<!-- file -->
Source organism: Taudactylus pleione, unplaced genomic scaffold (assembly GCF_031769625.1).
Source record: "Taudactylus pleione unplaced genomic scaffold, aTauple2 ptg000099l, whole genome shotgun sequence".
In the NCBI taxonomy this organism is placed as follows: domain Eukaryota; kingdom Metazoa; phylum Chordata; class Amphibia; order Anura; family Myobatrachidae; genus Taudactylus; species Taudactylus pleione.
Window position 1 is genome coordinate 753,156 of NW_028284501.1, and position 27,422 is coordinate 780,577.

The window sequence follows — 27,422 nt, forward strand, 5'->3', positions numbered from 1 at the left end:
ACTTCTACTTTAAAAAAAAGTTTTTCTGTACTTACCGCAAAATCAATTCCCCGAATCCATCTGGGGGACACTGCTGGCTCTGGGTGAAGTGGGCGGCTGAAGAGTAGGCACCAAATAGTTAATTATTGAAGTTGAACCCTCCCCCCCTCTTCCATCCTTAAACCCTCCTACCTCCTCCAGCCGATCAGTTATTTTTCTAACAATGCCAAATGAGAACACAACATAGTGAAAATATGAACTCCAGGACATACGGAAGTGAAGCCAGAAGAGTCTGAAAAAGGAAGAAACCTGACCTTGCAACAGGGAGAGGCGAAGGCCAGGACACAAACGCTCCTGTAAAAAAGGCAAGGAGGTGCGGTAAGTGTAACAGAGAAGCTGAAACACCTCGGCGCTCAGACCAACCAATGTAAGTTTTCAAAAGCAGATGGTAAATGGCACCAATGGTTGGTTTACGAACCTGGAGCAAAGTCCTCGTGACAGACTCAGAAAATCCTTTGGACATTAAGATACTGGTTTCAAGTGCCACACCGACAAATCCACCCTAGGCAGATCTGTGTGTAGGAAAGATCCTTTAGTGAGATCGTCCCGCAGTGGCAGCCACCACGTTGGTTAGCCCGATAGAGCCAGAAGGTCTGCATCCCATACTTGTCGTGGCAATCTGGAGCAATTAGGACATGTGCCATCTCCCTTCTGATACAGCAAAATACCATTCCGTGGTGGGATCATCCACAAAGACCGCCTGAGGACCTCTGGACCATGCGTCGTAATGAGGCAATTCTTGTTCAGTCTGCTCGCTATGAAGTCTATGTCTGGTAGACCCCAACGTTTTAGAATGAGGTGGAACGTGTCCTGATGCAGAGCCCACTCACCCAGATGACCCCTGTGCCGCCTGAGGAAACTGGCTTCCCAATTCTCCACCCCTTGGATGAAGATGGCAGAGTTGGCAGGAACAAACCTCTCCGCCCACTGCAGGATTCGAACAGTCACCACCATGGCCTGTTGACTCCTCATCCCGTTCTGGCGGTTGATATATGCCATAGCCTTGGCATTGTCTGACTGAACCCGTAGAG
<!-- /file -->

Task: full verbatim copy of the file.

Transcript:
Source organism: Taudactylus pleione, unplaced genomic scaffold (assembly GCF_031769625.1).
Source record: "Taudactylus pleione unplaced genomic scaffold, aTauple2 ptg000099l, whole genome shotgun sequence".
In the NCBI taxonomy this organism is placed as follows: domain Eukaryota; kingdom Metazoa; phylum Chordata; class Amphibia; order Anura; family Myobatrachidae; genus Taudactylus; species Taudactylus pleione.
Window position 1 is genome coordinate 753,156 of NW_028284501.1, and position 27,422 is coordinate 780,577.

The window sequence follows — 27,422 nt, forward strand, 5'->3', positions numbered from 1 at the left end:
ACTTCTACTTTAAAAAAAAGTTTTTCTGTACTTACCGCAAAATCAATTCCCCGAATCCATCTGGGGGACACTGCTGGCTCTGGGTGAAGTGGGCGGCTGAAGAGTAGGCACCAAATAGTTAATTATTGAAGTTGAACCCTCCCCCCCTCTTCCATCCTTAAACCCTCCTACCTCCTCCAGCCGATCAGTTATTTTTCTAACAATGCCAAATGAGAACACAACATAGTGAAAATATGAACTCCAGGACATACGGAAGTGAAGCCAGAAGAGTCTGAAAAAGGAAGAAACCTGACCTTGCAACAGGGAGAGGCGAAGGCCAGGACACAAACGCTCCTGTAAAAAAGGCAAGGAGGTGCGGTAAGTGTAACAGAGAAGCTGAAACACCTCGGCGCTCAGACCAACCAATGTAAGTTTTCAAAAGCAGATGGTAAATGGCACCAATGGTTGGTTTACGAACCTGGAGCAAAGTCCTCGTGACAGACTCAGAAAATCCTTTGGACATTAAGATACTGGTTTCAAGTGCCACACCGACAAATCCACCCTAGGCAGATCTGTGTGTAGGAAAGATCCTTTAGTGAGATCGTCCCGCAGTGGCAGCCACCACGTTGGTTAGCCCGATAGAGCCAGAAGGTCTGCATCCCATACTTGTCGTGGCAATCTGGAGCAATTAGGACATGTGCCATCTCCCTTCTGATACAGCAAAATACCATTCCGTGGTGGGATCATCCACAAAGACCGCCTGAGGACCTCTGGACCATGCGTCGTAATGAGGCAATTCTTGTTCAGTCTGCTCGCTATGAAGTCTATGTCTGGTAGACCCCAACGTTTTAGAATGAGGTGGAACGTGTCCTGATGCAGAGCCCACTCACCCAGATGACCCCTGTGCCGCCTGAGGAAACTGGCTTCCCAATTCTCCACCCCTTGGATGAAGATGGCAGAGTTGGCAGGAACAAACCTCTCCGCCCACTGCAGGATTCGAACAGTCACCACCATGGCCTGTTGACTCCTCATCCCGTTCTGGCGGTTGATATATGCCATAGCCTTGGCATTGTCTGACTGAACCCGTAGAG